Kremlin spokesman Dmitry Peskov twice declined to answer questions from journalists on Friday about whether Russian President Vladimir Putin apologized to Israel’s Prime Minister Naftali Bennett over anti-Semitic remarks his foreign minister made this week.
An Israeli summary of a phone call between the two leaders on Thursday said Bennett accepted Putin’s apology; a Russian summary made no mention of any contrition.
“At the moment, we have nothing to add to what was said in the readout,” Peskov said on his regular press briefing call.
Israeli leaders responded with fury earlier in the week after Russian Foreign Minister Sergey Lavrov suggested that Adolf Hitler had Jewish ancestry. The assertion has no basis in fact.
Asked on Friday by a journalist if Lavrov should apologize, Peskov replied: “I’m not sure I understand your question.”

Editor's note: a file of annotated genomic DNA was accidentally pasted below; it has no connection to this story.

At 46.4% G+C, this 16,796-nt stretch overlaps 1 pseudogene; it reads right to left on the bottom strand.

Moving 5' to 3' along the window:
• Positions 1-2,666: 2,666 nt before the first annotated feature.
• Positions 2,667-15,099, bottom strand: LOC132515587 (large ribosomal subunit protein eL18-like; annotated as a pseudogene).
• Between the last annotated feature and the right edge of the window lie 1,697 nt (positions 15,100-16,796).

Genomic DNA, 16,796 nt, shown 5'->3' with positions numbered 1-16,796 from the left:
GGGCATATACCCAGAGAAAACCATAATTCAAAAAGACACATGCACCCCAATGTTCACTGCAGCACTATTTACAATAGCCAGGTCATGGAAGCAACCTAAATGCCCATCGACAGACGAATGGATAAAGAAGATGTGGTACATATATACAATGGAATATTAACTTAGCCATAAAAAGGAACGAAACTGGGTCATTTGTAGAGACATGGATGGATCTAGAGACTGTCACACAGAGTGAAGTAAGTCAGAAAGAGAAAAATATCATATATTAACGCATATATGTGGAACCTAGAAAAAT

Some context: On Sunday, Putin's top diplomat Lavrov sought to justify Moscow's absurd goal of "de-Nazifying" Ukraine -- a baseless portrayal of the country, which is led by a Jewish president -- by claiming Adolf Hitler had "Jewish blood" and that "the most ardent anti-Semites are usually Jews."
Bennett called the assertions "lies" and Israel's Foreign Minister Yair Lapid described them as "unforgiveable and outrageous," warning that Israel had "tried to maintain good relations with Russia, but there is a line, and this time the line has been crossed."